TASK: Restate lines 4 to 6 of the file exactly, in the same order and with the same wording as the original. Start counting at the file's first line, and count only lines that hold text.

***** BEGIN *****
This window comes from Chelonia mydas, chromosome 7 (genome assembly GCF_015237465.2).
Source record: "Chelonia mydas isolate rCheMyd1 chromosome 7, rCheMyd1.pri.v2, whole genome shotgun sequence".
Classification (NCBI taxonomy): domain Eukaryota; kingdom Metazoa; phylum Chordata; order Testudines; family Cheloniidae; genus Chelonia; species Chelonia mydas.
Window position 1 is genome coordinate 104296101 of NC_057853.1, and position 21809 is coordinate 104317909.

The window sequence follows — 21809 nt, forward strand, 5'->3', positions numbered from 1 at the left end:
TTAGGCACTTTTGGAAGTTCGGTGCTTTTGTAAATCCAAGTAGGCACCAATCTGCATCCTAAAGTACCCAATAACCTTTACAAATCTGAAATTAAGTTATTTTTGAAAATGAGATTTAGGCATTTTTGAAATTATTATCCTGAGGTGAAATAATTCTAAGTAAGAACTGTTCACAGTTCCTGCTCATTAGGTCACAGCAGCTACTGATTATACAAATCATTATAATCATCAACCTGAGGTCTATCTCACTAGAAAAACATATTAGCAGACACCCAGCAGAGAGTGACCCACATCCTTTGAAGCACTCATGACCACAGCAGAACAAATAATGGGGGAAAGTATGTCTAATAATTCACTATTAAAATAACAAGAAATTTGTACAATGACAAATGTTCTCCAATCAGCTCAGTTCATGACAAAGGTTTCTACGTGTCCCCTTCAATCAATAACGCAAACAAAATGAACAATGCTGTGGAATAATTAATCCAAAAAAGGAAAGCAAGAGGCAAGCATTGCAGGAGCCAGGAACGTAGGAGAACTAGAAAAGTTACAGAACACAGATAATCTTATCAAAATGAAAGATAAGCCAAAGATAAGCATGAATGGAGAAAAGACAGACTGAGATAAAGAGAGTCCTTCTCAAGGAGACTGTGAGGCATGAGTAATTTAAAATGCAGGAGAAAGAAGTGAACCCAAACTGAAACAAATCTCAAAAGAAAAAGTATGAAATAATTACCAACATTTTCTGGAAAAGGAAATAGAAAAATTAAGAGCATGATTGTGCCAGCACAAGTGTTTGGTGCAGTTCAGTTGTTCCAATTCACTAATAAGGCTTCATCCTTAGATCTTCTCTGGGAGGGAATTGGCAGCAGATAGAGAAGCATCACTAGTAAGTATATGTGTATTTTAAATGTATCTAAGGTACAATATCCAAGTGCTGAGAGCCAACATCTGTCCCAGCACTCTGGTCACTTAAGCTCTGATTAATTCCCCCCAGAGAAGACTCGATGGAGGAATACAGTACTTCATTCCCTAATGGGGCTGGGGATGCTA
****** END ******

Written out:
Window position 1 is genome coordinate 104296101 of NC_057853.1, and position 21809 is coordinate 104317909.

The window sequence follows — 21809 nt, forward strand, 5'->3', positions numbered from 1 at the left end:
TTAGGCACTTTTGGAAGTTCGGTGCTTTTGTAAATCCAAGTAGGCACCAATCTGCATCCTAAAGTACCCAATAACCTTTACAAATCTGAAATTAAGTTATTTTTGAAAATGAGATTTAGGCATTTTTGAAATTATTATCCTGAGGTGAAATAATTCTAAGTAAGAACTGTTCACAGTTCCTGCTCATTAGGTCACAGCAGCTACTGATTATACAAATCATTATAATCATCAACCTGAGGTCTATCTCACTAGAAAAACATATTAGCAGACACCCAGCAGAGAGTGACCCACATCCTTTGAAGCACTCATGACCACAGCAGAACAAATAATGGGGGAAAGTATGTCTAATAATTCACTATTAAAATAACAAGAAATTTGTACAATGACAAATGTTCTCCAATCAGCTCAGTTCATGACAAAGGTTTCTACGTGTCCCCTTCAATCAATAACGCAAACAAAATGAACAATGCTGTGGAATAATTAATCCAAAAAAGGAAAGCAAGAGGCAAGCATTGCAGGAGCCAGGAACGTAGGAGAACTAGAAAAGTTACAGAACACAGATAATCTTATCAAAATGAAAGATAAGCCAAAGATAAGCATGAATGGAGAAAAGACAGACTGAGATAAAGAGAGTCCTTCTCAAGGAGACTGTGAGGCATGAGTAATTTAAAATGCAGGAGAAAGAAGTGAACCCAAACTGAAACAAATCTCAAAAGAAAAAGTATGAAATAATTACCAACATTTTCTGGAAAAGGAAATAGAAAAATTAAGAGCATGATTGTGCCAGCACAAGTGTTTGGTGCAGTTCAGTTGTTCCAATTCACTAATAAGGCTTCATCCTTAGATCTTCTCTGGGAGGGAATTGGCAGCAGATAGAGAAGCATCACTAGTAAGTATATGTGTATTTTAAATGTATCTAAGGTACAATATCCAAGTGCTGAGAGCCAACATCTGTCCCAGCACTCTGGTCACTTAAGCTCTGATTAATTCCCCCCAGAGAAGACTCGATGGAGGAATACAGTACTTCATTCCCTAATGGGGCTGGGGATGCTA